October 4, 2018
The United States’ top cybersecurity officials believe that the midterm elections in November are a potential target of foreign cyberattacks as “our adversaries have demonstrated the capability and will,” US Department of Homeland Security Secretary Kirstjen Nielsen said at a conference hosted by the Atlantic Council in Washington on October 3.

“Our goal at the heart of it is to ensure that every American has assurance that their vote is counted and that their vote is counted correctly,” Nielsen said. She gave a keynote address as part of the Atlantic Council’s Global Forum on Strategic Communications and Digital Disinformation (StratComDC), a two-day conference convening global leaders in combatting disinformation and securing digital infrastructure, co-hosted by the United Kingdom’s Foreign and Commonwealth Office, the Embassy of Sweden, the Embassy of Lithuania, and Twitter.

Federal authorities, Nielsen reported, “are working very closely with state and local [governments] to protect their systems” in the run-up to the November midterm elections. “We are providing information, intelligence, no-cost technical assistance, supporting instant-response planning, and… [making] sure that those who have the responsibility to operate the [voting] systems have the ability to receive the information,” she said.

During the 2016 election, Nielsen conceded, “there wasn’t a clear process for how we share this information.” The federal government has responded, she explained by establishing “an election infrastructure and information-sharing and analysis center. The center is providing officials with timely and actionable information. We have all fifty states participating and over 1,100 local jurisdictions.”

Nielsen was clear to state that in 2016 “no votes were altered,” despite “the clear targeting of our systems by the Russian government.” She reported that US officials “now believe that all fifty states were probably likely targeted in the same way—in the form of research, understanding systems [and] what the possibilities are.” This “scanning” by Russian hackers Nielsen compared to a burglar “checking to see if any windows were open, if any doors were open, what the system looks like potentially to understand for a future attack.”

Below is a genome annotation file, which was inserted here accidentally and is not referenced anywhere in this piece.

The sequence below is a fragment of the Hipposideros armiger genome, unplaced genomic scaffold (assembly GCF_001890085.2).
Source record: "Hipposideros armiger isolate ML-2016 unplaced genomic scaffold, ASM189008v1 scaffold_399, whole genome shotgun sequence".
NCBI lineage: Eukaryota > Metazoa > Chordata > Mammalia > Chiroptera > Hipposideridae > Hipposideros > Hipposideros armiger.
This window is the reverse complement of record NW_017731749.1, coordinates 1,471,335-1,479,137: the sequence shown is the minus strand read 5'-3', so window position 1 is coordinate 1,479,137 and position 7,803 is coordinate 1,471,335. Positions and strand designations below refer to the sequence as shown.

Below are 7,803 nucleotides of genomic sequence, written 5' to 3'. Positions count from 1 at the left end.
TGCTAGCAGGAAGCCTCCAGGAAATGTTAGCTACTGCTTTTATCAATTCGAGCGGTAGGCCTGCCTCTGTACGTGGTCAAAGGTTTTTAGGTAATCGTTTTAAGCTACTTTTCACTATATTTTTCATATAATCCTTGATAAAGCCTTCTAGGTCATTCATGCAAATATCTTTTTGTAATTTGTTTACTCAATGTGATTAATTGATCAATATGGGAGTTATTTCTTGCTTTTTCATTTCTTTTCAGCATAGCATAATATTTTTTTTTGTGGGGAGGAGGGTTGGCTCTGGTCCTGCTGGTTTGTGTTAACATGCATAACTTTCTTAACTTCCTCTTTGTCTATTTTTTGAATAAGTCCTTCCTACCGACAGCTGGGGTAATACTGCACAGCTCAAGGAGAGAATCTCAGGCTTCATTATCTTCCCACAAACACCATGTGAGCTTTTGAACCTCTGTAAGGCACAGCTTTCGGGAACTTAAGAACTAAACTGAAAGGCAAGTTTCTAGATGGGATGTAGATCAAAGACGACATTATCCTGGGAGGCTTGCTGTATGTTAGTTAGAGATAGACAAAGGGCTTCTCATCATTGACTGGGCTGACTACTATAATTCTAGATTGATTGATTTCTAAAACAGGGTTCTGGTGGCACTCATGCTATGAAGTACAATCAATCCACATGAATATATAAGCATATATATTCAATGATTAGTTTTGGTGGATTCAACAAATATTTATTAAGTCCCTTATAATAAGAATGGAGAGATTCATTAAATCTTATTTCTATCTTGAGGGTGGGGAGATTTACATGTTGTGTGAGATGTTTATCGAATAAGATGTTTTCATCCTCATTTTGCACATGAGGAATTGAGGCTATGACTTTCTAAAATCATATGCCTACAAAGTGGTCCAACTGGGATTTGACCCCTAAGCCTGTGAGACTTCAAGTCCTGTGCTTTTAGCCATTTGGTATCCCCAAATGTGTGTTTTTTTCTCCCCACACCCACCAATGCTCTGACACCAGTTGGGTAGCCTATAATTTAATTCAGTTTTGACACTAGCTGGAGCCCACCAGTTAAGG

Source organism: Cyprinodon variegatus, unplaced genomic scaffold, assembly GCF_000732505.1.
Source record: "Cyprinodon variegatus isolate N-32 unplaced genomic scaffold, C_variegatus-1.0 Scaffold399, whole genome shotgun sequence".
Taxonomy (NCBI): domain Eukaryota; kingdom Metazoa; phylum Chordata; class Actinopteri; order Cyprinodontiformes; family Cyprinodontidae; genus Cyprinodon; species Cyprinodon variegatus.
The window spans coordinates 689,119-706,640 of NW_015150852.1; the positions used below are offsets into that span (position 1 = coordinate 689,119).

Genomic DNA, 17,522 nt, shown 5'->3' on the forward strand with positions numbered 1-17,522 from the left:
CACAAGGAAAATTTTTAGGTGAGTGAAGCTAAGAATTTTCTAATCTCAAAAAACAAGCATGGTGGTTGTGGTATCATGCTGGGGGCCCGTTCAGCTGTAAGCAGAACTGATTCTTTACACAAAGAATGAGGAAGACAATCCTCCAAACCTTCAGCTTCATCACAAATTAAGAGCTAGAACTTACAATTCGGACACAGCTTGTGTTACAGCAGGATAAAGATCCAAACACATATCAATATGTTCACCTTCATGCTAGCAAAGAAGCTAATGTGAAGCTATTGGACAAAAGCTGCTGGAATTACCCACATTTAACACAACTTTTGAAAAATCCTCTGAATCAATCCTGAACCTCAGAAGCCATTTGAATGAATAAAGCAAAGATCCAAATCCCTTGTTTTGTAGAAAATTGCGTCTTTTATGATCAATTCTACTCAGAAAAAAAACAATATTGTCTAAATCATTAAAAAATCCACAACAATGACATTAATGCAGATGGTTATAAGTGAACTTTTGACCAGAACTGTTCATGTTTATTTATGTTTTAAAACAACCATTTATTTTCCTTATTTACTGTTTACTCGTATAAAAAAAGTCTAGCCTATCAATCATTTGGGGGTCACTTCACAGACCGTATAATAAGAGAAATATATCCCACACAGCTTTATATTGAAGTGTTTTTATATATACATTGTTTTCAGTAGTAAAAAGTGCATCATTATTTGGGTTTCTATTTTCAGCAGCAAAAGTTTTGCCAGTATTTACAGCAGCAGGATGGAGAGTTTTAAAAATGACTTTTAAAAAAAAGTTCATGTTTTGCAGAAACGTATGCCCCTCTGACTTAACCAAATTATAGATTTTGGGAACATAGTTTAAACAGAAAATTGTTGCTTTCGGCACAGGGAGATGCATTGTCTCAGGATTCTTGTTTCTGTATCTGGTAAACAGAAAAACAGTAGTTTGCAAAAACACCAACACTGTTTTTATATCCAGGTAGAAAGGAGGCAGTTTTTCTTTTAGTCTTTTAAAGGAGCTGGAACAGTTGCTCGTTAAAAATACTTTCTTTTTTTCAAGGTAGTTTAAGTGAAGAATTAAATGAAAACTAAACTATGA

Nielsen announced that “by the midterms more than 90 percent of registered voters will live in an area whose [election] infrastructure is protected by an Albert sensor,” a cybersecurity monitoring system.

She argued that the fact that no votes were changed in 2016 should not make US authorities complacent about 2018. “We no longer assume that because a nation-state or criminal organization has the capability, they will not use it,” she said. “We are changing to a posture of assuming that if the capability exists it in fact could be used against us and we have to prepare accordingly.”

Recently, Nielsen observed, we saw “Russia probing our energy grid, compromising thousands of routers around the world, and unleashing the NotPetya malware, which wreaked havoc and ended up being one of the costliest cyber incidents in history.” Notably Nielsen told a cybersecurity conference hosted by the Washington Post on October 2 that her department had not yet seen evidence of China trying to target American electoral infrastructure—despite US President Donald J. Trump’s claims during the United Nations Security Council meeting on September 26.

US Sen. Chris Murphy (D-CT) argued that the US government continues to not do enough to deter foreign adversaries from trying to disrupt our elections. Speaking earlier at StratComDC, Murphy explained that his 2016 legislation, cosponsored with US Sen. Rob Portman (R-OH), to fund counter propaganda and disinformation programs is on its own “woefully insufficient to try to do the job.” The legislation provides funding of around $60 million a year, which Murphy compared to the more than $4 billion the United States spends on military readiness in Eastern Europe. Murphy called this “a misallocation of resources,” when propaganda, not military action, is “the primary means by which Russia is advancing outside of its borders.”

Murphy criticized the Trump administration for being “a substantial barrier to recognizing that the information threat does not have a capacity in the American foreign policy tool set to meet it.”

Nielsen echoed Murphy’s concern about deterring foreign adversaries, saying that “making clear that there will be consequences” for cyberattacks “not only serves as a deterrent, but makes very clear how very seriously we take this.” Nielsen maintained that the administration believes “any attempt—whether it is successful or unsuccessful—to interfere in our elections is an attack on our democracy, is unacceptable, and we will take it very seriously.”

“Without aggressive action on our part to secure our networks, it is only a matter of time before I believe we get hit and hit hard in the homeland,” Nielsen said, adding “with a month until election day, our role in election security has never been more important.”

David A. Wemer is assistant director, editorial at the Atlantic Council. Follow him on Twitter @DavidAWemer.

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